retention of cell regenerative capacity.

Previously made particles (all batches from Table 4-1) were dried so that a predetermined

particle concentration could be obtained. Different concentrations of copper powder were used

as positive controls. Particles and controls were incubated in DMEM (Cellgro, Herndon, VA)

cell culture medium supplemented with 5 % fetal bovine serum (FBS) and 1 %

antibiotic/antimycotic solution at 370C under continuous orbital rotation for 24 hr. Samples

were then removed from the incubator and centrifuged at 12,225g for 10 min. The supernatant

was collected, sterilized by membrane filtration (0.2 atm; Whatman), and stored at -800C for

future analysis.

HDF cells were seeded onto 96-well plates (Costar, Corning, NY) at a 1,000 cells/well

density. Initially cells were incubated in DMEM cell culture medium supplemented with 10 %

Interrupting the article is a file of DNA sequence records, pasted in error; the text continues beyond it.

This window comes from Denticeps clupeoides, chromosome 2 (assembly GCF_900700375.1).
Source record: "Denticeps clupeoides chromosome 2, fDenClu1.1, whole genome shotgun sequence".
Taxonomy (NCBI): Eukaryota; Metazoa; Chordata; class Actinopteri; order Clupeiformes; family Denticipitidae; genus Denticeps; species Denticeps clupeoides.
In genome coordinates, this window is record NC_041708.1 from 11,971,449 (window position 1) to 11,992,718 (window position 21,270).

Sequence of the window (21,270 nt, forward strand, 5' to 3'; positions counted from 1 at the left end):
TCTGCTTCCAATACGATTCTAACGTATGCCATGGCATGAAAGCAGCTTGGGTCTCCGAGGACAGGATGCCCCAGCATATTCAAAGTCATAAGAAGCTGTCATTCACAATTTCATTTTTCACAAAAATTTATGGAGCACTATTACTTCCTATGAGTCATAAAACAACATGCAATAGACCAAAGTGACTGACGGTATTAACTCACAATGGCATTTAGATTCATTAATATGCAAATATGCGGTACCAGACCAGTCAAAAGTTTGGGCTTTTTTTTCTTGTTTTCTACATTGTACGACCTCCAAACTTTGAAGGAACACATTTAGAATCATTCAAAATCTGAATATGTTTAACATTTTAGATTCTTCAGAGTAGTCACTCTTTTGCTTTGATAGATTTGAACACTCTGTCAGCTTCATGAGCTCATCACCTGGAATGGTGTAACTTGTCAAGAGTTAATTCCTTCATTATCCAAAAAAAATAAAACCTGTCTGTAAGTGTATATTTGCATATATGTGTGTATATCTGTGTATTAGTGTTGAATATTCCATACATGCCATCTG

FBS and 1 % antibiotic/antimycotic (Ab/Am) solution. Cells were incubated at 370C, in a 95 %

02/5 % CO2 atmosphere for 24 hr before adding any treatment.

Extracts from the particles and positive controls were thawed and diluted in 2 % FBS and 1

% Ab/Am cell culture medium to desired concentrations. The particle and control concentrations

used were: 0.1, 1.0, 10, 100, andl000 atg/ml (w/v). Cells incubated in 10 % and 2 % FBS culture

medium and exposed to zero treatment were used as negative controls. Old cell medium was

aspirated and replaced by 100 atl of cell culture medium containing treatments. Cells were

exposed to the different conditions for 24 hr. When exposure time was over, cells were either